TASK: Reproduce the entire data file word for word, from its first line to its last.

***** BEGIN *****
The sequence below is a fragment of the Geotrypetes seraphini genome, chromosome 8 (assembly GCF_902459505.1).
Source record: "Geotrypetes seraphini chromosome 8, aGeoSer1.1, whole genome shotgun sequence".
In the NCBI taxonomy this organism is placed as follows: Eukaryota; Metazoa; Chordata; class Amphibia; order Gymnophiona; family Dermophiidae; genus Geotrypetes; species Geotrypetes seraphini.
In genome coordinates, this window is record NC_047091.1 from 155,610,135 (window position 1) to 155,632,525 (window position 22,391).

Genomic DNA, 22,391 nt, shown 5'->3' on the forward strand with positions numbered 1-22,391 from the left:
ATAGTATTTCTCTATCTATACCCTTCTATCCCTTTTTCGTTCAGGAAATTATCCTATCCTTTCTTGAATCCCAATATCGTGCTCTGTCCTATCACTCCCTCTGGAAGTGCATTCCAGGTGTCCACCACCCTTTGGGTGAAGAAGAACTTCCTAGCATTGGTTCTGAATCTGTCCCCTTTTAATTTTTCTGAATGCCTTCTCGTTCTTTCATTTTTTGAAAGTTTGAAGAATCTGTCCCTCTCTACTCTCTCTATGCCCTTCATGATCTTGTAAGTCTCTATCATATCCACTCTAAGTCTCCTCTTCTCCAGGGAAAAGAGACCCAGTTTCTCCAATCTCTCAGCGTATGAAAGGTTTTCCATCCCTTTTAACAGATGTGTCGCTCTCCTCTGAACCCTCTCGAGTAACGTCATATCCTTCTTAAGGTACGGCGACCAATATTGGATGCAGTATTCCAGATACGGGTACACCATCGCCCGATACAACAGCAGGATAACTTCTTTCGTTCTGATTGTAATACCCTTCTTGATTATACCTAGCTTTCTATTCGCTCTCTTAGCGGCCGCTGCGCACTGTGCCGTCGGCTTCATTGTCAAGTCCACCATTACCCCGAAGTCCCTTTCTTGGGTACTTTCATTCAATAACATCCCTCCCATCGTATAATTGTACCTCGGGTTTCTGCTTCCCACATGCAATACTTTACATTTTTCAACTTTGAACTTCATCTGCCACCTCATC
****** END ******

The sequence below is a fragment of the Geotrypetes seraphini genome, chromosome 8 (assembly GCF_902459505.1).
Source record: "Geotrypetes seraphini chromosome 8, aGeoSer1.1, whole genome shotgun sequence".
In the NCBI taxonomy this organism is placed as follows: Eukaryota; Metazoa; Chordata; class Amphibia; order Gymnophiona; family Dermophiidae; genus Geotrypetes; species Geotrypetes seraphini.
In genome coordinates, this window is record NC_047091.1 from 155,610,135 (window position 1) to 155,632,525 (window position 22,391).

Genomic DNA, 22,391 nt, shown 5'->3' on the forward strand with positions numbered 1-22,391 from the left:
ATAGTATTTCTCTATCTATACCCTTCTATCCCTTTTTCGTTCAGGAAATTATCCTATCCTTTCTTGAATCCCAATATCGTGCTCTGTCCTATCACTCCCTCTGGAAGTGCATTCCAGGTGTCCACCACCCTTTGGGTGAAGAAGAACTTCCTAGCATTGGTTCTGAATCTGTCCCCTTTTAATTTTTCTGAATGCCTTCTCGTTCTTTCATTTTTTGAAAGTTTGAAGAATCTGTCCCTCTCTACTCTCTCTATGCCCTTCATGATCTTGTAAGTCTCTATCATATCCACTCTAAGTCTCCTCTTCTCCAGGGAAAAGAGACCCAGTTTCTCCAATCTCTCAGCGTATGAAAGGTTTTCCATCCCTTTTAACAGATGTGTCGCTCTCCTCTGAACCCTCTCGAGTAACGTCATATCCTTCTTAAGGTACGGCGACCAATATTGGATGCAGTATTCCAGATACGGGTACACCATCGCCCGATACAACAGCAGGATAACTTCTTTCGTTCTGATTGTAATACCCTTCTTGATTATACCTAGCTTTCTATTCGCTCTCTTAGCGGCCGCTGCGCACTGTGCCGTCGGCTTCATTGTCAAGTCCACCATTACCCCGAAGTCCCTTTCTTGGGTACTTTCATTCAATAACATCCCTCCCATCGTATAATTGTACCTCGGGTTTCTGCTTCCCACATGCAATACTTTACATTTTTCAACTTTGAACTTCATCTGCCACCTCATC